The implications of these findings? “The focus on food safety is fecal contamination, and preharvest pathogen control has often been animal-centric – for instance, how to ‘fix’ the problem of E. coli in a cow’s GI tract,” Durso says. “But a bacterium has a different pathway once it’s outside of the gut. So we need to start thinking strategically about how to control pathogens when they are at their weakest—outside the animal, rather than inside it.”
Durso also partnered with Lincoln agricultural engineer John Gilley and others to study how livestock diet affected pathogen transport in field runoff from manure-amended soils. “Manure applications can help a farmer meet soil nutrient requirements, but it’s more expensive to apply it every year because of the costs of labor, equipment and fuel,” Gilley says. “A farmer can reduce costs by applying enough manure to meet two-year or four-year soil nutrient requirements, but we need to understand more about how these larger applications might be affecting the environment.”
Gilley’s team amended conventional-till and no-till fields at one-, two- or four-year application rates of manure from livestock that had consumed either corn or feed containing 40 percent wet distillers grains. After a series of simulated rain events, they analyzed runoff samples from the fields. They found that neither diet nor tillage management significantly affected transport of fecal indicator bacteria, but that diet did affect transport of bacteriophages – viruses that invade bacteria – in the runoff.
Gilley also conducted an investigation into how wheat residues affected water quality in runoff from plots amended with one-, two- or four-year application rates of manure. Some of the plots were covered with postharvest wheat residue, and others were bare.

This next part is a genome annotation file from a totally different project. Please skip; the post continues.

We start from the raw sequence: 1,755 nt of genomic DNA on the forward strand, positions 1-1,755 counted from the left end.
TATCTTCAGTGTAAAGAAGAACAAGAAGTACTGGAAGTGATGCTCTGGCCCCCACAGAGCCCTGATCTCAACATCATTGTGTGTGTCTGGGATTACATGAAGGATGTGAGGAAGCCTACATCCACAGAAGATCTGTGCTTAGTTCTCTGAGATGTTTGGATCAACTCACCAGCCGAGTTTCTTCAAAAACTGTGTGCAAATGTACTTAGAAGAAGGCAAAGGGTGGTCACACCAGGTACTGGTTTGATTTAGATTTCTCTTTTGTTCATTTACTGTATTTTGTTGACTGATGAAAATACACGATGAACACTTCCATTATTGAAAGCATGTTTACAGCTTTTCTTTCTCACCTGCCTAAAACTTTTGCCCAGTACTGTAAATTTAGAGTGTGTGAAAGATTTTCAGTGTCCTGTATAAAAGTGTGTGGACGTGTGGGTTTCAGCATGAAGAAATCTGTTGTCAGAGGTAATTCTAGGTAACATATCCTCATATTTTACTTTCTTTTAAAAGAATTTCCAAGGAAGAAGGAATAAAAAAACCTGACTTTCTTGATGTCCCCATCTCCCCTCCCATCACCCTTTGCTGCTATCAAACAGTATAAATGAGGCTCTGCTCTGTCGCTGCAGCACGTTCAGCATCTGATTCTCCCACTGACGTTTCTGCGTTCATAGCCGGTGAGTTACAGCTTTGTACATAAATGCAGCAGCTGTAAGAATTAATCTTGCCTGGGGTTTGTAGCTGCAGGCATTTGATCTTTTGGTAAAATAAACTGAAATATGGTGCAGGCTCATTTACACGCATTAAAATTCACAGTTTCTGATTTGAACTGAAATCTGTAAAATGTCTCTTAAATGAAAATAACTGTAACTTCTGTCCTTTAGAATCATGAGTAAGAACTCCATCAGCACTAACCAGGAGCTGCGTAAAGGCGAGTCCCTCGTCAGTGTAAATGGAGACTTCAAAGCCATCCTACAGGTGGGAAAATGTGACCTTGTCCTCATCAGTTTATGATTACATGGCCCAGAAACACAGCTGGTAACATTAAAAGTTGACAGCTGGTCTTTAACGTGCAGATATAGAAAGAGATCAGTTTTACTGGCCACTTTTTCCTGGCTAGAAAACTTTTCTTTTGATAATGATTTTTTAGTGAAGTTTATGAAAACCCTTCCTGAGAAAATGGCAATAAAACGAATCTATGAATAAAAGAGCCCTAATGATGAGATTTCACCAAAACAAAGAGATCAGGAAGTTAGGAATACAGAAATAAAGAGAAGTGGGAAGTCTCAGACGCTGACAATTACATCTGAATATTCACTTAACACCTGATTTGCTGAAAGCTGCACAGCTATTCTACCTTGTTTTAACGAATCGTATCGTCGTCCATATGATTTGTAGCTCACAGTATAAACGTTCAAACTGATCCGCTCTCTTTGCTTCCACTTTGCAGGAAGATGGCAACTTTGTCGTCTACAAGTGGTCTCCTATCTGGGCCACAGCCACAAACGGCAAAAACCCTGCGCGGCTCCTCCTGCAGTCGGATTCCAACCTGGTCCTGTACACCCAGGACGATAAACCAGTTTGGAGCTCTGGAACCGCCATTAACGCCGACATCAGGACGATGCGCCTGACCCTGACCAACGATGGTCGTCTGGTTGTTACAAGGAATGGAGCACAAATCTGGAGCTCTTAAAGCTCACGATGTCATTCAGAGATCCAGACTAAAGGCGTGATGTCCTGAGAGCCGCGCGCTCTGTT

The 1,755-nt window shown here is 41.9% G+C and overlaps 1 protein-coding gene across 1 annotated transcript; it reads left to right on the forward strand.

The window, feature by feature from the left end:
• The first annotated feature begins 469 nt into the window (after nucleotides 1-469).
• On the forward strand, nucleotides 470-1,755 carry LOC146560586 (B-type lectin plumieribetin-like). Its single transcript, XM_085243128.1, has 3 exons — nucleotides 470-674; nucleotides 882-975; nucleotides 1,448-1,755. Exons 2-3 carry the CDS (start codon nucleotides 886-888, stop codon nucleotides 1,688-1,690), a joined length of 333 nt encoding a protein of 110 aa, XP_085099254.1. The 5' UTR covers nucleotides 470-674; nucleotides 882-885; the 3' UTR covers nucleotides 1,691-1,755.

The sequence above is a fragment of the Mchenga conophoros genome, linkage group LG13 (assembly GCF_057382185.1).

The scientists found that runoff loads of dissolved phosphorus, total phosphorus, nitrate nitrogen and total nitrogen were much higher from plots with residue cover. In addition, they observed that runoff from fields amended with four-year application rates of manure had significantly higher levels of dissolved phosphorus and total phosphorus than fields amended with one-year or two-year manure rates.
“Our study – which is one of the first studies on this question – indicates there is a significant difference in how manure application rates affect runoff loads,” Gilley says. “And even though crop residues can be effective in controlling soil erosion, the residues also slow the movement of water across fields. So there’s more time for water to pick up nutrients from the soil.”
In a follow-up study, Gilley’s team found that narrow grass hedges planted at the edge of manure-amended plots reduced mean runoff loads of dissolved phosphorus from 0.69 to 0.08 kilograms per hectare and total phosphorus from 1.05 to 0.13 kilograms per hectare – similar to levels from plots that had not been amended with manure.
“This study shows that if you have hedges you can substantially reduce nutrient loads in runoff,” Gilley says. “Planting grass hedges is a practice that isn’t expensive and can have a substantial impact.”
Results from these studies have been published in Foodborne Pathogens and Disease, Applied and Environmental Microbiology and Transactions of the ASABE.
Ann Perry is a member of the USDA’s Agricultural Research Service Information Staff.